Monday, October 10, 2011

Recent reading

There's little writing to report. I'm waiting to hear back about two short stories. School- and (eldest daughter) wedding-related activities have contributed to a severe slackening in my writing. I did manage to do some reading in the past week or so:

The Mote in God's Eye, the 1974 novel by Larry Niven and Jerry Pournelle, turned out to be  . . . I want to say "pretty good," but I'm hesitant. I'm glad I read it, but it's also, for me, one more nail in the coffin of "classic science fiction novels." I'm at somewhat of a loss to explain why I didn't read it in high school, when I went through a Larry Niven phase, reading everything I could in his Known Space–related books (except for The Long ARM of Gil Hamilton, which struck me as having a dull subject), in addition to all of his short fiction collections. This novel may have seemed dauntingly long as well as less interesting due to its non-participation in the Known Space universe. It being a collaboration may also have put me off, though I enjoyed the Niven/Pournelle Inferno. Still, I doubt I'd have enjoyed it back then.

A "first contact" novel, built around the humanity's early interactions with a sentient race from another star system, the book does take the premise and problems of alien interactions seriously. While the aliens aren't all that alien (and the focus on dialogue leads you to imagine them looking pretty much like us much of the time . . . only hairier), the book does finally hinge on incompatible ideas about culture and worldviews.

It took me a while to get accustomed to the writing, which is utterly flat and colorless, though serviceable. It's not bad or clumsy writing, by any means; it's just that none of it stands out, and no passage is particularly thrilling to read. The focus, in consequence, becomes the dialogue, which again isn't compelling, but largely sounds like humans talking and is clear. The book smacks of Star Trek, unexpectedly: several characters have annoying Old Earth accents that just seem ridiculous in the distant future, despite the authors' explanations. Giving the engineer a Scottish-English dialect to speak too obviously would remind any reading of Star Trek's Scotty . . . which should in turn remind everyone that he was faking his accent, making the novel's Scot sound doubly fake.

The book is paced oddly. A dramatic sequence in the book's second act leads one to expect another exciting sequence late in the game. A host of precautions taken against alien incursions during the journey home suggest that the humans have missed something—but they haven't. The end of the book, after some delaying personal scenes that aren't interesting at all, reads like a courtroom drama, with verbal revelations from unexpected quarters standing in for any physical action. The conclusion works pretty well, in fact, but it takes an awfully long time to get there and relies on quite a few people being more thick than they really ought to be.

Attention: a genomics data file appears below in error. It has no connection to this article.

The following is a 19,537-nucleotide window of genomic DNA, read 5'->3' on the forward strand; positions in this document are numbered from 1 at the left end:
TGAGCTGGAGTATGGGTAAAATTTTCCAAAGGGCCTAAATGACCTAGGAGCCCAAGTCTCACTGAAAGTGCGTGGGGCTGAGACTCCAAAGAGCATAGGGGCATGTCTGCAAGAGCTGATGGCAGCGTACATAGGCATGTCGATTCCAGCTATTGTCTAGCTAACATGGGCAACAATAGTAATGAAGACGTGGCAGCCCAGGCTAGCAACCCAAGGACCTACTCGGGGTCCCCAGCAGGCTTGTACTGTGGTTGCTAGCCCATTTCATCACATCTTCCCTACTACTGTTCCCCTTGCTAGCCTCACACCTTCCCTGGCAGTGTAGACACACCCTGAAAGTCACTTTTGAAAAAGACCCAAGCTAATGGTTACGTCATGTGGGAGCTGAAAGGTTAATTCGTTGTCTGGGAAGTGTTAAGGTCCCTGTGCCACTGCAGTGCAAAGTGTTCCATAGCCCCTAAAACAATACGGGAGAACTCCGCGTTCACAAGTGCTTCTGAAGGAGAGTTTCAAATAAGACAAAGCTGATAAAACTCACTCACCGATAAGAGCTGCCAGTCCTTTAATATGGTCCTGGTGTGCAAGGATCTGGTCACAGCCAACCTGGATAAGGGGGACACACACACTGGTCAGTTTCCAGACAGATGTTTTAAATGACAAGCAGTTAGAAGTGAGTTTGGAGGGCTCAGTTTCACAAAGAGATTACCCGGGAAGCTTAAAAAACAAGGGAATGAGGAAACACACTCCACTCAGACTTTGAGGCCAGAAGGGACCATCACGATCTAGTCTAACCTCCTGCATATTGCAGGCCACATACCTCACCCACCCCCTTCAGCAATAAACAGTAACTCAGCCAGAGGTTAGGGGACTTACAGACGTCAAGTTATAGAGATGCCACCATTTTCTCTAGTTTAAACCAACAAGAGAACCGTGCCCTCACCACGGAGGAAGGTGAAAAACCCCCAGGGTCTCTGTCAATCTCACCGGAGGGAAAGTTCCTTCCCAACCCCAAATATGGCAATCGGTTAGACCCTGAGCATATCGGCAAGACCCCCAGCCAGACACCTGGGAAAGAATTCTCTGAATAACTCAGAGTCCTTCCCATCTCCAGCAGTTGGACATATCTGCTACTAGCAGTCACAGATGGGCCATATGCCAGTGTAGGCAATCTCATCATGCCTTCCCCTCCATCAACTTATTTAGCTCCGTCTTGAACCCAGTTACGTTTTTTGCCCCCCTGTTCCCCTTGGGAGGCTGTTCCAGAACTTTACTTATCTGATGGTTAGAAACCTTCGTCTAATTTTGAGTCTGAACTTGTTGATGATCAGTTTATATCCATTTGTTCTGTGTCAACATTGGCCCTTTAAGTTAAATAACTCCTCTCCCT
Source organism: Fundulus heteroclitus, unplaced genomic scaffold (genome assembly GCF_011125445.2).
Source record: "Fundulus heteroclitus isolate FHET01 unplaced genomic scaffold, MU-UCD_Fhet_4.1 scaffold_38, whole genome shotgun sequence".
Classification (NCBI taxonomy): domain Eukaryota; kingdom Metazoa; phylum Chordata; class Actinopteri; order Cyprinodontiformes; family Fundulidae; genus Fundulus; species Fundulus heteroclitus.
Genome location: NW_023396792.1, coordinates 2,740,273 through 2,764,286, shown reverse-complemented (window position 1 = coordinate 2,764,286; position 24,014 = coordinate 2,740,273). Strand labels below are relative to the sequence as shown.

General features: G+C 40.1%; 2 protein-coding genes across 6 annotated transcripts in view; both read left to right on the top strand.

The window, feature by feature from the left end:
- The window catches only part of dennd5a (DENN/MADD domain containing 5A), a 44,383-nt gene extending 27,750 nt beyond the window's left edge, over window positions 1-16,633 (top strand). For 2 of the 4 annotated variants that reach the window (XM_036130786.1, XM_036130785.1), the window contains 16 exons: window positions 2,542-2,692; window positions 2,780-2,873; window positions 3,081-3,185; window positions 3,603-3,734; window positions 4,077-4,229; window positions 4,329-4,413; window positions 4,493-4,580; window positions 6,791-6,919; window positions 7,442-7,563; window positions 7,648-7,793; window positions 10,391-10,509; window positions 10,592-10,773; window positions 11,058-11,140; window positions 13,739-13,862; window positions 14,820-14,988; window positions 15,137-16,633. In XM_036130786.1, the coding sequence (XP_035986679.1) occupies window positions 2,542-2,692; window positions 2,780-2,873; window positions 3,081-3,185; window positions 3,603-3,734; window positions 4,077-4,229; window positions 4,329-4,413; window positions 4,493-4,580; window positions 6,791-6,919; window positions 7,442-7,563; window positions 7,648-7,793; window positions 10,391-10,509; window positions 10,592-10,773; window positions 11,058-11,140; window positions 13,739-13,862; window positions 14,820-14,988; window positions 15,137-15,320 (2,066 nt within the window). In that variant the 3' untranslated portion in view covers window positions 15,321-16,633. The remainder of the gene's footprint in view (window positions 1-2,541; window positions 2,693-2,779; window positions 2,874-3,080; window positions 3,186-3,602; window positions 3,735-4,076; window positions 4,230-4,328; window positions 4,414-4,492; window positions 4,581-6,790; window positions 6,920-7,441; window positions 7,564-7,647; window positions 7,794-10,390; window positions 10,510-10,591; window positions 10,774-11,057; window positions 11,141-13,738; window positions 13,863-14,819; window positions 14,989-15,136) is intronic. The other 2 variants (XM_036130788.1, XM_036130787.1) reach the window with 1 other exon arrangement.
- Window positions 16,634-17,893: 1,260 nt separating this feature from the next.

In addition, portions of the book on Mote Prime, the aliens' homeworld, left me feeling as if I were watching a Saturday morning cartoon. In part, that was the result of the adolescent-level writing, but it also came from the silliness of some aspects that made the proceedings feel less real.

I also read the comic book collection Messiah Complex, a recent X-Men book that crossed among the various X-titles. It was much easier to follow than many such "events," since it didn't rely on other narratives taking place in yet more titles uncollected in those pages, but one still had to know a few things about X-Men backstories. (I didn't know quite enough, in truth, but I was fairly well equipped.) The story read well and consistently, though several writers contributed; the artwork was all over the place, but I came to appreciate the varying styles, even the manga-ish one that gave everyone Japo-Bambi eyes (surely among the most annoying traits of that style). All of the artists tended to overbusy their panels, but at least you didn't think anyone was being lazy. One artist clearly felt the need to make Professor X look exactly like Patrick Stewart, which I found distracting, but the others didn't bother.


serge-lj said...

Ironically, the movies may have chosen Patrick Stewart as Xavier because of an earlier comic-book. If you've never read 1993's "Marvels", by Busiek & Ross, please do so asap. You will easily recognize Timoty Dalton as Tony Stark, Dona Reed as Sue Storm, and... Stewart as Xavier.

That being said, even when I was reading more of the DC/Marvel comics, I stayed away from those crossover events, which I found quite annoying. Nowadays, I only read "Captain America", preferring Mike Mignola's pulp descendants over at "HellBoy", and the loony "Atomic Robo".

serge-lj said...

As for Niven... I went thru a similar "Known Space" phase back in college. I liked "Mote" ok, but found their latter collaborations unreadable.

William Preston said...

I did read Marvels, and always felt ambivalently about Ross's photorealistic style (and use of photos for his human depictions). Didn't he use somebody (not Stewart) as a model for Prof X? Of course, the Ultimates' Nick Fury looked from the get-go like Samuel L. Jackson.

I love Mignola & c. too; I don't know Atomic Robo.

I made another post about Mote, but blogspot was feeling ornery and didn't let it live. Think I'll try again. The book did try to make a point, but not one especially worth making.

serge-lj said...

I seem to remember Ross saying that Stewart had indeed been his inspiration. As for Atomic Robo, he was created in the 1920s by Tesla and is still around in the 21st Century. To get an idea of the story's tone, go here ( ).

William Preston said...

Sounds like good fun.

I just grabbed the first issue for free at the web site. Thanks for recommending it.